A study of the link between fetal biomechanics and risk factors for DDH, published in the Journal of Biomechanics in 2018 and available here.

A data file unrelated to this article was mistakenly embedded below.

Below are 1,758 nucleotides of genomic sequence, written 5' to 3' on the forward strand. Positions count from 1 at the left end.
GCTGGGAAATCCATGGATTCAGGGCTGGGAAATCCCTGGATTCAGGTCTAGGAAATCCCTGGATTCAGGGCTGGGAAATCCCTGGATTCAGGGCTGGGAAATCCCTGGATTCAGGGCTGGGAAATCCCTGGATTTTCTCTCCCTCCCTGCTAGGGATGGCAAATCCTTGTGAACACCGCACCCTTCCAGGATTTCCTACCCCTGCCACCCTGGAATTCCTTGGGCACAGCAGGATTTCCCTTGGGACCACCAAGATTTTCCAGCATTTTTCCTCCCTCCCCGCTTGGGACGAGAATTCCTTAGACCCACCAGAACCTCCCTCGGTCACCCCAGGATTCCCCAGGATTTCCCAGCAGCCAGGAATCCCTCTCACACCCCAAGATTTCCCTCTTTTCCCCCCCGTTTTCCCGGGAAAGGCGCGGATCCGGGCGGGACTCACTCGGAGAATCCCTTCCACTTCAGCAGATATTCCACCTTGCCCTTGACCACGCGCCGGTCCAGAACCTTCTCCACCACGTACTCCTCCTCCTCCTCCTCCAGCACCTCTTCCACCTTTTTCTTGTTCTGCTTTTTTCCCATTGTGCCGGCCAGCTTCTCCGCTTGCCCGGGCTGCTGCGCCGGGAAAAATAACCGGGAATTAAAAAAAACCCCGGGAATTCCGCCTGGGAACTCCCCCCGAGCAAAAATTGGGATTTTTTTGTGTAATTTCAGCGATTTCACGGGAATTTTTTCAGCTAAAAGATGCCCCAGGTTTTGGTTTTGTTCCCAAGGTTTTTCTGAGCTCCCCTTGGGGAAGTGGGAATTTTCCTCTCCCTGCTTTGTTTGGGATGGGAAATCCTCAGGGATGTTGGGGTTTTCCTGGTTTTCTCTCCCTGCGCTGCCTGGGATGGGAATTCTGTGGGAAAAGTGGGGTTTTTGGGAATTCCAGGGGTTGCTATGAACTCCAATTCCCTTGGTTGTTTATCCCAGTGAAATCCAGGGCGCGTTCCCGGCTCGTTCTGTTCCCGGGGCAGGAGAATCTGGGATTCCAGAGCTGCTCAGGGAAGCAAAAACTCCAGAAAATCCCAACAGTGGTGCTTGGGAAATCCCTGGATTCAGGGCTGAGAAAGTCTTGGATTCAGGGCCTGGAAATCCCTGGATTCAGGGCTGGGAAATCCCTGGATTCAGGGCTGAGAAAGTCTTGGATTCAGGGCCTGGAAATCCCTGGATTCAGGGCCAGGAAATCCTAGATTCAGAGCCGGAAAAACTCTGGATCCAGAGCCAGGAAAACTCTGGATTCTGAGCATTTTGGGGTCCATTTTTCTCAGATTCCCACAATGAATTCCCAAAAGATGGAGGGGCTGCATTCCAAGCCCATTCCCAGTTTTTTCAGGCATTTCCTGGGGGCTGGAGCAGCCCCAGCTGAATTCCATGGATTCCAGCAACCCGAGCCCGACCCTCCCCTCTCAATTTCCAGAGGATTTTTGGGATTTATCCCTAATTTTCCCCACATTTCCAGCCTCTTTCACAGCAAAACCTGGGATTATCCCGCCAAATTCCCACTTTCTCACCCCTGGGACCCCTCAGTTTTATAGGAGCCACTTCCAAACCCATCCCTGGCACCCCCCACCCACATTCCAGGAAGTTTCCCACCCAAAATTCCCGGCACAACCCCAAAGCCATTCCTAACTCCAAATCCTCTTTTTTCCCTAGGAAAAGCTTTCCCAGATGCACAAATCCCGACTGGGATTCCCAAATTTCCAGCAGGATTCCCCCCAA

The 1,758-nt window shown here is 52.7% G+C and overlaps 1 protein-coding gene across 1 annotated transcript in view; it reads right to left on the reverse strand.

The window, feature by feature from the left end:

Fetal kicking and movements generate biomechanical stimulation in the fetal skeleton, which is important for prenatal musculoskeletal development, particularly joint shape. Developmental dysplasia of the hip (DDH) is the most common joint shape abnormality at birth, with many risk factors for the condition being associated with restricted fetal movement. In this study, we investigate the biomechanics of fetal movements in such situations, namely fetal breech position, oligohydramnios and primiparity (firstborn pregnancy). We also investigate twin pregnancies, which are not at greater risk of DDH incidence, despite the more restricted intra-uterine environment. We track fetal movements for each of these situations using cine-MRI technology, quantify the kick and muscle forces, and characterise the resulting stress and strain in the hip joint, testing the hypothesis that altered biomechanical stimuli may explain the link between certain intra-uterine conditions and risk of DDH. Kick force, stress and strain were found to be significantly lower in cases of breech position and oligohydramnios. Similarly, firstborn fetuses were found to generate significantly lower kick forces than non-firstborns. Interestingly, no significant difference was observed in twins compared to singletons. This research represents the first evidence of a link between the biomechanics of fetal movements and the risk of DDH, potentially informing the development of future preventative measures and enhanced diagnosis. Our results emphasise the importance of ultrasound screening for breech position and oligohydramnios, particularly later in pregnancy, and suggest that earlier intervention to correct breech position through external cephalic version could reduce the risk of hip dysplasia.